Diffuse Lung Disease |

Inhaled Heroin as a Suspected Cause of Pulmonary Langerhans Cell Histiocytosis FREE TO VIEW

Steven Kim, MD; Amee Patrawalla, MD; Andrew Berman, MD
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Rutgers New Jersey Medical School, Newark, NJ

Chest. 2014;146(4_MeetingAbstracts):378A. doi:10.1378/chest.1959396
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SESSION TITLE: Interstitial Lung Disease Case Report Posters

SESSION TYPE: Affiliate Case Report Poster

PRESENTED ON: Tuesday, October 28, 2014 at 01:30 PM - 02:30 PM

INTRODUCTION: Pulmonary Langerhans Cell Histiocytosis (PLCH) is a rare disease that has been strongly correlated with tobacco use. Here, we describe a case of PLCH in a patient without a smoking history, but with a significant history of heroin inhalation.

CASE PRESENTATION: The patient is a 49 year-old African-American non-smoking female with a medical history notable for frequent nasal heroin inhalation and recurrent submandibular sialoadenitis. The patient presented to the emergency department after waking up with sharp, right-sided pleuritic chest pain and shortness of breath. A large right-sided pneumothorax was seen on chest X-ray and a chest tube was placed with successful re-expansion of the lung. A CT scan of the chest showed severe, diffuse cystic lung disease most prominent in the lower lobes. The patient subsequently underwent pleurodesis and right upper lobe biopsy, which showed pulmonary eosinophilc granulomas with subpleural emphysematous bullae and positive CD1a and S-100 immunostains, supporting the diagnosis of PLCH.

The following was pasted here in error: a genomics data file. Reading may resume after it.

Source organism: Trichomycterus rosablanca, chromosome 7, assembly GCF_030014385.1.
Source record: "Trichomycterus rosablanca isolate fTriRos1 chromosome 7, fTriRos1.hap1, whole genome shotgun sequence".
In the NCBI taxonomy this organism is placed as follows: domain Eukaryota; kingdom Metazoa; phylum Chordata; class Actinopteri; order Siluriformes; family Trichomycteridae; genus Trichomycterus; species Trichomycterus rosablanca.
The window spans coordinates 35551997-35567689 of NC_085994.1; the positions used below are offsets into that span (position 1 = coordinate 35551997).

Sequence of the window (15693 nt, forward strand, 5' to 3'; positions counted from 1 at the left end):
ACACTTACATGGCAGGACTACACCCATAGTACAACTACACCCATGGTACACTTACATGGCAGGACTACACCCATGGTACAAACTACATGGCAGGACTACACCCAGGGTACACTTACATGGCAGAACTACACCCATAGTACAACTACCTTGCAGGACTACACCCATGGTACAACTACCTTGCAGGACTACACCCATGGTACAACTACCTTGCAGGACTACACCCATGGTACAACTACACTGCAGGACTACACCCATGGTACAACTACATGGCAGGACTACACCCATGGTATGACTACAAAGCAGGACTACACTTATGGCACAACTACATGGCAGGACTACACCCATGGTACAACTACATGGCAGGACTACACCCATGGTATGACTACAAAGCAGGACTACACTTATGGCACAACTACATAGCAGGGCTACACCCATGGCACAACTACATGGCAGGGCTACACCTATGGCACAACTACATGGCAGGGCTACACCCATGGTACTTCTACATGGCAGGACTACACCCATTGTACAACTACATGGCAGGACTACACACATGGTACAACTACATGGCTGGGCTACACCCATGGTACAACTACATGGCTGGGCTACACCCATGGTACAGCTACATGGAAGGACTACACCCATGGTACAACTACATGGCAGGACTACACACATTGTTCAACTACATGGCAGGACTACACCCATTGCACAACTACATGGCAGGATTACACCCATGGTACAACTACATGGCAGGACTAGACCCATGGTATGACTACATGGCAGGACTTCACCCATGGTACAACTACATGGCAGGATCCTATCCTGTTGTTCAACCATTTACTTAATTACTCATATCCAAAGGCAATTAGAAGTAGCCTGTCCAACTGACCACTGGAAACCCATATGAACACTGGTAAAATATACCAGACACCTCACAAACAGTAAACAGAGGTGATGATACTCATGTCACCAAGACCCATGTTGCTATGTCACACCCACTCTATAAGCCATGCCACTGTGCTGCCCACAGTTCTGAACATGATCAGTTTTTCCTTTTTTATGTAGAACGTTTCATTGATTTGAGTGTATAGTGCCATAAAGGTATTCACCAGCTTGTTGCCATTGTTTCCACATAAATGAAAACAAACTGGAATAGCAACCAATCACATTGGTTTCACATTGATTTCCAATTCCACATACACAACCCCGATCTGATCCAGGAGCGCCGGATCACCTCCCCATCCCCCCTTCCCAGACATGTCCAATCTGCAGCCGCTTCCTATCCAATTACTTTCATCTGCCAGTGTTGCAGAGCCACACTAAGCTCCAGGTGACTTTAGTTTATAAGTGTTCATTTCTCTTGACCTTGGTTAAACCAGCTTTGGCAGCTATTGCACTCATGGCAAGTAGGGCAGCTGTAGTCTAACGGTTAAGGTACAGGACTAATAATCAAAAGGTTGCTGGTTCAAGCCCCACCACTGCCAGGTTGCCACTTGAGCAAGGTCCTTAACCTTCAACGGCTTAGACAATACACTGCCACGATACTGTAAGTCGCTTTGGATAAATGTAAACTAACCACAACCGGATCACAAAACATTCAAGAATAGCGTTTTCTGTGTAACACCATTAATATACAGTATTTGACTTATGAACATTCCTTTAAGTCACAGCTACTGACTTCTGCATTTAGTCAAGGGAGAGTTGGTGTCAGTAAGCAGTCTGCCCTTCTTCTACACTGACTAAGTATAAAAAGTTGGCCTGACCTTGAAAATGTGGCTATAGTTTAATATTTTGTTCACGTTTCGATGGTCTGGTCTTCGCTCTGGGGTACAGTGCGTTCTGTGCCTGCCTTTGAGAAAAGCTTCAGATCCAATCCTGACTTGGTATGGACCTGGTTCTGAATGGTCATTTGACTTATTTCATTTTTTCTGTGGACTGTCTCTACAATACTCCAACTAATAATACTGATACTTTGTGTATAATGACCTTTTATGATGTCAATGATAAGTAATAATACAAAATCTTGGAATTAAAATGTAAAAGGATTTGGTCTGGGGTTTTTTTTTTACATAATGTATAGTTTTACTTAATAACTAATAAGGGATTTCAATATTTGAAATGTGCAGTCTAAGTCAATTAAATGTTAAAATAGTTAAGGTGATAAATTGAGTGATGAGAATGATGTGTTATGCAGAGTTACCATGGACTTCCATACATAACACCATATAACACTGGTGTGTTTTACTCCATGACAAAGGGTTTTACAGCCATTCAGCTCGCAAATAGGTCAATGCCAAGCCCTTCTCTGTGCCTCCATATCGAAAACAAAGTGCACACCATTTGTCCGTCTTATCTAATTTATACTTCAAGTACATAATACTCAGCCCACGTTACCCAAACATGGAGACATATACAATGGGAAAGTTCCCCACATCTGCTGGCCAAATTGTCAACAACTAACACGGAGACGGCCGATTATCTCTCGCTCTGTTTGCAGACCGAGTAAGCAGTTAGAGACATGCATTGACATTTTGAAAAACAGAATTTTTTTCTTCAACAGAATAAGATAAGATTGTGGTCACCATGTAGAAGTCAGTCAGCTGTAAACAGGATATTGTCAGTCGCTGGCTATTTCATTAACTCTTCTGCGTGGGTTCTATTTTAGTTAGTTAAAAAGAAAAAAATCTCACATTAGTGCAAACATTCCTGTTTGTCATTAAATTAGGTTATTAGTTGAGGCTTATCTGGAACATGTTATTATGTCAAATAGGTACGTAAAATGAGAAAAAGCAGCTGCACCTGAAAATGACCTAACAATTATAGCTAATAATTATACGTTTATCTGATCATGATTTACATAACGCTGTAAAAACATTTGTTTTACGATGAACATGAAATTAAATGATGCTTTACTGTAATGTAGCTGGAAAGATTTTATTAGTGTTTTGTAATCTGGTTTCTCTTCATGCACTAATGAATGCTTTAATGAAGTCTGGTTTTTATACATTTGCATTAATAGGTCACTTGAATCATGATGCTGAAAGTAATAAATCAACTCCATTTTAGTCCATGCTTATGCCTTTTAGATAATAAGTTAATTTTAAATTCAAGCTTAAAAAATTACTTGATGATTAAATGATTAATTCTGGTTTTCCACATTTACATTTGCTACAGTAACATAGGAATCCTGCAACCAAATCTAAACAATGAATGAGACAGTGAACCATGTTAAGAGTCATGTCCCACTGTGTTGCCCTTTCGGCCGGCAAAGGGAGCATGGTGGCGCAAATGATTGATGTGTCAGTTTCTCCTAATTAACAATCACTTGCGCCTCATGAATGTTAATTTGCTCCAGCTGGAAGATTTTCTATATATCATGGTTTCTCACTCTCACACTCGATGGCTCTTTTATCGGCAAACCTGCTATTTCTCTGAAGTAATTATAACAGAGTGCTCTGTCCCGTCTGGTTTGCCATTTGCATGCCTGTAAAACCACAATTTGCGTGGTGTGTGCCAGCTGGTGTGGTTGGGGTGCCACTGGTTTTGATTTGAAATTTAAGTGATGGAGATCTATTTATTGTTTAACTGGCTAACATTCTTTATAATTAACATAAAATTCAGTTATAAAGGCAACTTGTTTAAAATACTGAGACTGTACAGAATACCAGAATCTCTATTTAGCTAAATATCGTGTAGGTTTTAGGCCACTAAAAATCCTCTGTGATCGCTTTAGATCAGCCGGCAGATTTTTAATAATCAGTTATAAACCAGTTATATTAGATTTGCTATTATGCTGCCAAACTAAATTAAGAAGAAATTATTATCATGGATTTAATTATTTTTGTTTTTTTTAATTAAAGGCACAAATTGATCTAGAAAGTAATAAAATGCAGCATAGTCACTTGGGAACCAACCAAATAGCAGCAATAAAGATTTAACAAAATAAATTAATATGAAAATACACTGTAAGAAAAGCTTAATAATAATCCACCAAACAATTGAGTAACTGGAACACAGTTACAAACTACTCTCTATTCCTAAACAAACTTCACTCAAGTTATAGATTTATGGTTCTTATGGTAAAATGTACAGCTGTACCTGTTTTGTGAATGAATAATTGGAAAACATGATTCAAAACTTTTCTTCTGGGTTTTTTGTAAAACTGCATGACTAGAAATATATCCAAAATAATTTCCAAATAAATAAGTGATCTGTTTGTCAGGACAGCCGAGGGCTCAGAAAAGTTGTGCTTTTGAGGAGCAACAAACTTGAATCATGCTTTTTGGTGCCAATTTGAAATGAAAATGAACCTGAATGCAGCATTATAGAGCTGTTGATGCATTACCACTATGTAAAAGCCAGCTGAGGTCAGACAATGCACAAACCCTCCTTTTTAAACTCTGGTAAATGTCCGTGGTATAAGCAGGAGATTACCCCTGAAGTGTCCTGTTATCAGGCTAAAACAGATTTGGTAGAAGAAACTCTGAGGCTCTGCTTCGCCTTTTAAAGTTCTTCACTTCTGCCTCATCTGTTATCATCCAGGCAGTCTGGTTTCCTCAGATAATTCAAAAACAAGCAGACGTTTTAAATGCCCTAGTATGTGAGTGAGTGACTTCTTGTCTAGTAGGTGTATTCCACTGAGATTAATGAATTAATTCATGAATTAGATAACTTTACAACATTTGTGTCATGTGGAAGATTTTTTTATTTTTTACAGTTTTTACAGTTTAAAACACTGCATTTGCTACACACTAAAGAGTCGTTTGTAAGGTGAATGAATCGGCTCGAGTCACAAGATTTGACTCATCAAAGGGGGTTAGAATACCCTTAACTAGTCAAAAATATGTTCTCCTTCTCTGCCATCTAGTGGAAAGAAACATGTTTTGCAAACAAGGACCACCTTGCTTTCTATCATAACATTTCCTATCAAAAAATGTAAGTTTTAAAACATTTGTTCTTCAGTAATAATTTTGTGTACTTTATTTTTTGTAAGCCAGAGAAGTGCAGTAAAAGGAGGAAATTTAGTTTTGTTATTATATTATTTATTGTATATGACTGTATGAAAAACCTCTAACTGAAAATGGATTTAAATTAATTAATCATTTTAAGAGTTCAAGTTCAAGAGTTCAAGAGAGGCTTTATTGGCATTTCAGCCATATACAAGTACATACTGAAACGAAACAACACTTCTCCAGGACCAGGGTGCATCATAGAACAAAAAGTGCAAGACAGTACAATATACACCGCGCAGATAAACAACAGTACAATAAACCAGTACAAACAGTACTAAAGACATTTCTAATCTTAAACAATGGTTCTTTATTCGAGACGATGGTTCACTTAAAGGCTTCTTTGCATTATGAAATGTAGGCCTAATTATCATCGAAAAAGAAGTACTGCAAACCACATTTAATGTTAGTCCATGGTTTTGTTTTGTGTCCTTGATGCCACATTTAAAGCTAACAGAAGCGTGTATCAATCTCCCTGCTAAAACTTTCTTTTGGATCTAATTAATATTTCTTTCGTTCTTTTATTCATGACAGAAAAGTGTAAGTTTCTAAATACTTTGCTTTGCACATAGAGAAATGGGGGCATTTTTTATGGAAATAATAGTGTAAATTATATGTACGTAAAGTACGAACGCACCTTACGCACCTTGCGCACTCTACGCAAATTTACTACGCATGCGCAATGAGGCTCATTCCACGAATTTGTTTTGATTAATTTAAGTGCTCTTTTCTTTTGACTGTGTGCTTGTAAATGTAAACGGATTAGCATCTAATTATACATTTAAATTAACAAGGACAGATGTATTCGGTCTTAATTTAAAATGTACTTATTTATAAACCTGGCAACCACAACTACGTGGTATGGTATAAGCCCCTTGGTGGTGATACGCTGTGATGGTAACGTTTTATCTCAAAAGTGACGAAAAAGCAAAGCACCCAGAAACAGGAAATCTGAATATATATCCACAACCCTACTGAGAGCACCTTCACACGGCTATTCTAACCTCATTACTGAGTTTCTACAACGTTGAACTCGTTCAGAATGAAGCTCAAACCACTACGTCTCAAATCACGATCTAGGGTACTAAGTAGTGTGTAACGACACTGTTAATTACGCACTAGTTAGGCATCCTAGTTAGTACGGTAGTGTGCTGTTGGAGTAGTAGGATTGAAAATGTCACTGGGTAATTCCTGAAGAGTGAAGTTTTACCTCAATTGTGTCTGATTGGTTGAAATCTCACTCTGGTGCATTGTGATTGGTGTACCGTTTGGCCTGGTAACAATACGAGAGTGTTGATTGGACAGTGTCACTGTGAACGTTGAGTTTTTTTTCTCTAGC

DISCUSSION: PLCH is a rare disease of unknown etiology that almost always occurs in smokers. We propose that inhaled heroin may also lead to the development of PLCH. Inhaled heroin is known to cause airway inflammation. Acute asthma following heroin inhalation has been frequently described, with severe bronchospasm occurring in both asthmatics and non-asthmatics. In addition, several case reports have described eosinophilic pneumonia in association with inhaled heroin. It is conceivable then, especially since inhaled heroin is frequently mixed with other substances, that antigens from inhaled heroin can produce the peribronchial inflammatory changes of the small airways seen in patients with PLCH. This patient also presented with other unique characteristics. PLCH is uncommon in individuals of African descent, and pneumothorax as the presenting symptom is reported in only 10% to 15% of patients. Finally, our patient had lower lobe predominant disease, rather than classic upper lobe predominance. Nonetheless, this case of diffuse cystic lung disease with positive CD1a and S-100 staining is consistent with PLCH.

CONCLUSIONS: Although tobacco smoke inhalation is most frequently cited as the instigating factor in the development of PLCH, other etiologies must also be considered.

Reference #1: Vassallo R, Ryu JH. Pulmonary Langerhans’ cell histiocytosis. Clin Chest Med 25 (2004) 561-571.

DISCLOSURE: The following authors have nothing to disclose: Steven Kim, Amee Patrawalla, Andrew Berman

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